These displays, according to her, could be focal displays/ window display and displays at the fixture as well. She adds, “Apart from making a display look good it needs to be informative as well. This information about the product doesn’t have to be text/ bullet points but can be about the surroundings of the product, where is it coming from? Why is it required? These displays are the best — they merge well with the idea of the product and can be understood by the target audience.”

For Berleigh, according to Arya, their biggest assets to convey the salient features of the brand would be their Customer Service Representatives who educate the customers about the manufacturing, sourcing, other operations and logistics of the product.

He says, “We have been doing shelf talkers that provide the brand history and unique selling proposition of the brand to the customers. For our private brand, Heel and Buckle London, we are looking to creating a visual asset that will capture the sourcing, manufacturing, finishing, packaging and display of the product and establish the differentiation point of the brand and offerings.”

from is all for LED Screens doing all the talking. For his jewellery brand, he says, “Currently we are using LED Screen’s to transfer the information about our new collections and celebrity style. They are the shortest and the most effective form of in-store communication.”

Arora also talks about the emergence of digital look-books saying, “Digital look books are picking up the market space, they are user friendly and informative. Shoppers are most likely to buy products seen on a model, which ultimately drive’s sales for the company, through a digital look-book you can also inform the customers about the upcoming collection. Flexes or Standee’s also have a great impact on customers, the look that they see gets imprinted in their head.”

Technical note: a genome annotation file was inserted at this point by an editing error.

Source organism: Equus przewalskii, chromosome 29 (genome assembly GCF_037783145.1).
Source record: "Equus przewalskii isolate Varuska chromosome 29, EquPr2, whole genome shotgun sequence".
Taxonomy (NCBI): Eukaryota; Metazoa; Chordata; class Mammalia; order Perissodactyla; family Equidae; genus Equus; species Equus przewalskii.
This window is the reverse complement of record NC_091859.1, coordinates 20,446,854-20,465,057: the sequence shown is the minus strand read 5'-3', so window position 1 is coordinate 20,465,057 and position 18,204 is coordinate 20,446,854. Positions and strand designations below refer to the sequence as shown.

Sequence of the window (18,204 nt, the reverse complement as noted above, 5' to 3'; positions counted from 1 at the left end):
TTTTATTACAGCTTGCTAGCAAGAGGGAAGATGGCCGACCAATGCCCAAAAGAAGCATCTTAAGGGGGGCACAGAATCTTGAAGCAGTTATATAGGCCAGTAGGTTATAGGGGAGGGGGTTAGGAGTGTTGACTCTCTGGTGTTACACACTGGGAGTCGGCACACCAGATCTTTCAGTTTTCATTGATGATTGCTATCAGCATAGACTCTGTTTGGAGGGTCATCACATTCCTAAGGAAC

People Power

On floor store personnel are the face for the brand much before the customer can engage with any other mediums put in place. Even if the customer does not end up personally having a conversation with the store staff , the very body language is enough to make the customer feel welcome or out of place at the store. Aptly explaining the importance of on the floor sales staff , Srivastava shares, “Sales personnel are perhaps the most important people. After all they are the ones who become the first touch point for a brand’s customer. No matter how many LED’s or signages we put up, we would not be able to tell all the details about any collection or innovation through them. They just act as interest builders, but it is the sales executive who sustains and fulfils that interest. One cannot deny that no mechanical communication can ever replace the way humans communicate. The tone, body language, personality and knowledge of a sales executive play a major role in sale conversions.”

At Numero Uno there is a team of designers who conduct proper training sessions for the store sales personnel.
In this, they are given first hand experience of the new collection or innovation. Srivastava elaborates, “Our visual merchandising team is also present during the session to elaborate on the proper display and stacking of the new products. They are also shown the kind of signages the store would be getting to inform customers about the new collection and their placement inside the store at key points is also discussed. In case, any of them don’t understand any aspect of either the product or the display, they are assisted on one-to-one basis.”